And that is exactly what could help estimate how long Trump can completely refuse to initiate the handover to Biden. Right now, any Republican who cautiously distances himself from Trump on the matter is still going to headline. That alone shows that there are still very, very few. But there are these headlines.

And even influential Republicans like Lindsey Graham who are inclined to Trump recently formulated when they would accept Biden as elected President: If Trump admits defeat, or if the lawsuits have failed in court and the states have certified the election results.

It will probably take a long time for Trump to really admit defeat without claiming that the presidency has been stolen from him. However, there is data for the lawsuits and the results.

December 8th could be decisive

By December 8th, all state litigation and recounts should be completed. It’s the so-called “Safe Harbor” deadline. By then at the latest, all states usually certify their election results, i.e. confirm them so that the electors can elect the president on December 14th. Usually a mere formality that could be important this year.

Most observers assume that Trump’s legal team around Rudy Giuliani has little chance of finding so much evidence of widespread electoral fraud to turn the result in one of the contested states. But if there were still legal disputes on December 8th, it could still get dirty.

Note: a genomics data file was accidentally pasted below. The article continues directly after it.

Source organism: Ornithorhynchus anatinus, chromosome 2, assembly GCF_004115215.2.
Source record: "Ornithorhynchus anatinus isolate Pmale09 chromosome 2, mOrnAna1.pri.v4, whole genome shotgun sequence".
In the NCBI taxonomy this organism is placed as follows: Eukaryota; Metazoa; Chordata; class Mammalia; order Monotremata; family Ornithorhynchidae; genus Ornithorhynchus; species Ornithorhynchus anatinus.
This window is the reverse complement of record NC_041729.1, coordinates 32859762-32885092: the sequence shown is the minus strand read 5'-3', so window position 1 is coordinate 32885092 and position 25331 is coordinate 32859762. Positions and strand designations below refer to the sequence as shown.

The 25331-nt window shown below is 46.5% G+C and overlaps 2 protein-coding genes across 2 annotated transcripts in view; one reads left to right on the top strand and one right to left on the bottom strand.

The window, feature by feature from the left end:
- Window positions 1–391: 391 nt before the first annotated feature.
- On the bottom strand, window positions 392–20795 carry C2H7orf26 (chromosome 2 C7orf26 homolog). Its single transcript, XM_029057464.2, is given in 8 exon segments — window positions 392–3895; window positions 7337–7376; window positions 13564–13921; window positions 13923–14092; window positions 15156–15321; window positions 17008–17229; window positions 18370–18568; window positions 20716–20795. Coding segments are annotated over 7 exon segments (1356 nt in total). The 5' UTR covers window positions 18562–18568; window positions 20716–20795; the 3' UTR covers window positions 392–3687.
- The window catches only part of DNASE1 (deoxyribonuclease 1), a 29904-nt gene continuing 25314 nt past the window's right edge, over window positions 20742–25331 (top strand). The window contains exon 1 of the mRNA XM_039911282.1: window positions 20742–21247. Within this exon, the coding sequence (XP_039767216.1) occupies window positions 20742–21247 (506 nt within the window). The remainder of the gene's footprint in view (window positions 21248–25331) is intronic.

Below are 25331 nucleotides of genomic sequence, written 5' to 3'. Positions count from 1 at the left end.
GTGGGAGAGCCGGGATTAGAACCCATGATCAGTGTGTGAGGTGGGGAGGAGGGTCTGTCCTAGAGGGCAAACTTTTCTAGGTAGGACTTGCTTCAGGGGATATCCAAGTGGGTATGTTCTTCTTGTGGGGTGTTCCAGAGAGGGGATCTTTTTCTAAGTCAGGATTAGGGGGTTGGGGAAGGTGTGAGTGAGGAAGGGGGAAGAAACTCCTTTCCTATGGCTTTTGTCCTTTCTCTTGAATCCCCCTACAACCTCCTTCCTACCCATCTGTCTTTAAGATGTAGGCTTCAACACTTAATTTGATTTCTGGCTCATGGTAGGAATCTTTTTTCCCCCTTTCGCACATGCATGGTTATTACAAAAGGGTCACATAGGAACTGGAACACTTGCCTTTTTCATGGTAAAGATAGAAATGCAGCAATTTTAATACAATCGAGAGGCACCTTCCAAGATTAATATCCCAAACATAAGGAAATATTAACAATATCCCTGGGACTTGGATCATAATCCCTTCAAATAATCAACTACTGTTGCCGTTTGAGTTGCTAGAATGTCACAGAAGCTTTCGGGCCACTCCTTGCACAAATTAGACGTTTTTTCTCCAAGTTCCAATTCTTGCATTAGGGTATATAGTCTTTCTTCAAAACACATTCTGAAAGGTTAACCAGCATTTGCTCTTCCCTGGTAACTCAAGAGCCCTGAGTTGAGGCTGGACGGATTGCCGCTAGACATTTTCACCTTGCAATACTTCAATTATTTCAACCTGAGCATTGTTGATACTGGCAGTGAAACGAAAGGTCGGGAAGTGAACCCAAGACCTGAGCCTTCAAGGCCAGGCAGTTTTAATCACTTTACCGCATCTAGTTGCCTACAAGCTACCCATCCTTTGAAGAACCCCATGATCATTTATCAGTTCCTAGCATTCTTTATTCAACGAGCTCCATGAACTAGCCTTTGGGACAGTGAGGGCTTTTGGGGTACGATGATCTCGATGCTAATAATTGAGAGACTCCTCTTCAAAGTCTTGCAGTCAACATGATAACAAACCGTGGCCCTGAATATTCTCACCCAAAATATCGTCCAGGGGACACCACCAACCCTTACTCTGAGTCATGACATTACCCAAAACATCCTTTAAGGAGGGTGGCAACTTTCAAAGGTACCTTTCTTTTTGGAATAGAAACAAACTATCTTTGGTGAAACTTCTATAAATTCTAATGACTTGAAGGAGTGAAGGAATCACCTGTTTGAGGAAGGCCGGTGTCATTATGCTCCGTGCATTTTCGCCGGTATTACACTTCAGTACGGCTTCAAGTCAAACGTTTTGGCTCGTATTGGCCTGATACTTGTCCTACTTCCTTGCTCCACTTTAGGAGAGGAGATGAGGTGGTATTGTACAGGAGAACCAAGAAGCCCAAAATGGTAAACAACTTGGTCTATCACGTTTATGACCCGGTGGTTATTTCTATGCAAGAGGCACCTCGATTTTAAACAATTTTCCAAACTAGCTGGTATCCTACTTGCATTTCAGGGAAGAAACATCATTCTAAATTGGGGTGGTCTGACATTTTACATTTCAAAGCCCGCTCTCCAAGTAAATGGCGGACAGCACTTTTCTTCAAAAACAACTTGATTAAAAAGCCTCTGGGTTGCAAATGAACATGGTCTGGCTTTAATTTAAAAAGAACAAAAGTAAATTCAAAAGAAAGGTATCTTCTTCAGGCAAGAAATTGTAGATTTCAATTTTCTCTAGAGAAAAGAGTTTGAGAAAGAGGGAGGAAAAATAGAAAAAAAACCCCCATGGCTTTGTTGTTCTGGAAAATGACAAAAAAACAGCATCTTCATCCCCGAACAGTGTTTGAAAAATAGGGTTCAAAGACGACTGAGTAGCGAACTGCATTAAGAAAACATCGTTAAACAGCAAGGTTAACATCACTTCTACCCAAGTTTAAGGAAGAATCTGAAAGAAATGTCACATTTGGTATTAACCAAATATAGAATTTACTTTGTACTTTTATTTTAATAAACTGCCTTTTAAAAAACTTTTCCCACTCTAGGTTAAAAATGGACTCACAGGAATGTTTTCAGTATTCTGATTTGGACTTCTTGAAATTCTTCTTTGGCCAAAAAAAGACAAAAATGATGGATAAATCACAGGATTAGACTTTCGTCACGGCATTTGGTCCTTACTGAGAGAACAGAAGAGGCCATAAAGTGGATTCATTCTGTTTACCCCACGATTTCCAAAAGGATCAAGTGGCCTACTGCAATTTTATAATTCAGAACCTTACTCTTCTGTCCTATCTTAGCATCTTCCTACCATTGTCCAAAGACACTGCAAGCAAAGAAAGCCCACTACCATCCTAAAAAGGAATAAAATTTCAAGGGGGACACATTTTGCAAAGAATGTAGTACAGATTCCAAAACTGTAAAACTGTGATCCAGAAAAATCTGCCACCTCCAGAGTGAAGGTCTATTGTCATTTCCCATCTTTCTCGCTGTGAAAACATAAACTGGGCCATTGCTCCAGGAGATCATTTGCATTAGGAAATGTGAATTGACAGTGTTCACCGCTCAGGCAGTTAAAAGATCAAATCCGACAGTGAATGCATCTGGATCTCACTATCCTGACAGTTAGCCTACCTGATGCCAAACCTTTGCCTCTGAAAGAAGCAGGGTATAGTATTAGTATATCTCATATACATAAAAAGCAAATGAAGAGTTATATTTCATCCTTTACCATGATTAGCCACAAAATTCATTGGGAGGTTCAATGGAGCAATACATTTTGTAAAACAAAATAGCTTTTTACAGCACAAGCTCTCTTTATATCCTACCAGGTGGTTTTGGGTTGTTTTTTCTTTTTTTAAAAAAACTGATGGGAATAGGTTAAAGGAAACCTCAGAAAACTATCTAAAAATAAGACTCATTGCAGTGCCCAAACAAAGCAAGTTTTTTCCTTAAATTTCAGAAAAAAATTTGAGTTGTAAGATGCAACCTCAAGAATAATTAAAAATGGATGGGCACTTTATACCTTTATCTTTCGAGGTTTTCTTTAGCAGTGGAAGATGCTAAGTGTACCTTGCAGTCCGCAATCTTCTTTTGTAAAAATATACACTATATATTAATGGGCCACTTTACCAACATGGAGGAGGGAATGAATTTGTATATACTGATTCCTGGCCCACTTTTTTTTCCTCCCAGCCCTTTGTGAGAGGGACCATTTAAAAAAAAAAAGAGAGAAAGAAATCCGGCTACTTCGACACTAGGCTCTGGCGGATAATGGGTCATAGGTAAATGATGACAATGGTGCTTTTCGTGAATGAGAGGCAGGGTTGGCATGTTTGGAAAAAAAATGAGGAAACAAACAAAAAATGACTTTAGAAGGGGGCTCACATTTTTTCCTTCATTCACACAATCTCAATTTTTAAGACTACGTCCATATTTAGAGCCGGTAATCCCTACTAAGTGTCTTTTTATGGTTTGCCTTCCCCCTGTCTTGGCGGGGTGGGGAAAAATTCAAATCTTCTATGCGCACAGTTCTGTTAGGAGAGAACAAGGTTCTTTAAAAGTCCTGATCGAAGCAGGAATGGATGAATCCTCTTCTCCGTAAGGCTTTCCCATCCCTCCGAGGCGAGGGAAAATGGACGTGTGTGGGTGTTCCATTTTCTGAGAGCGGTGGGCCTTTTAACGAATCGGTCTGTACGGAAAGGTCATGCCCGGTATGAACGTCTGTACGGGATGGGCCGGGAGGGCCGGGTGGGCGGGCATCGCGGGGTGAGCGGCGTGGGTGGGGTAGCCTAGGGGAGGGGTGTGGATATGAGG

If so, the parliament, which is dominated by Republicans in most of the contested states, could possibly simply set up its own electors, arguing that there was no legitimate result. In these states, this task actually falls to the governments – and in the states concerned mostly to democrats.

The scenario is even being discussed that the government and parliament simply nominate both electors because of the whole dispute, i.e. that there are two different groups from one and the same state. Trump electors and Biden electors. Either way, either the US Congress or even the courts would have to decide in the end.

Practically impossible

It’s a very unlikely scenario. And even if Biden electors really become Trump electors in this way in one of the contested states, that would not be enough for Trump. Joe Biden won the election with 306 to 232 electors. To turn that around, Trump needs such an unlikely scenario in an unlikely number of states.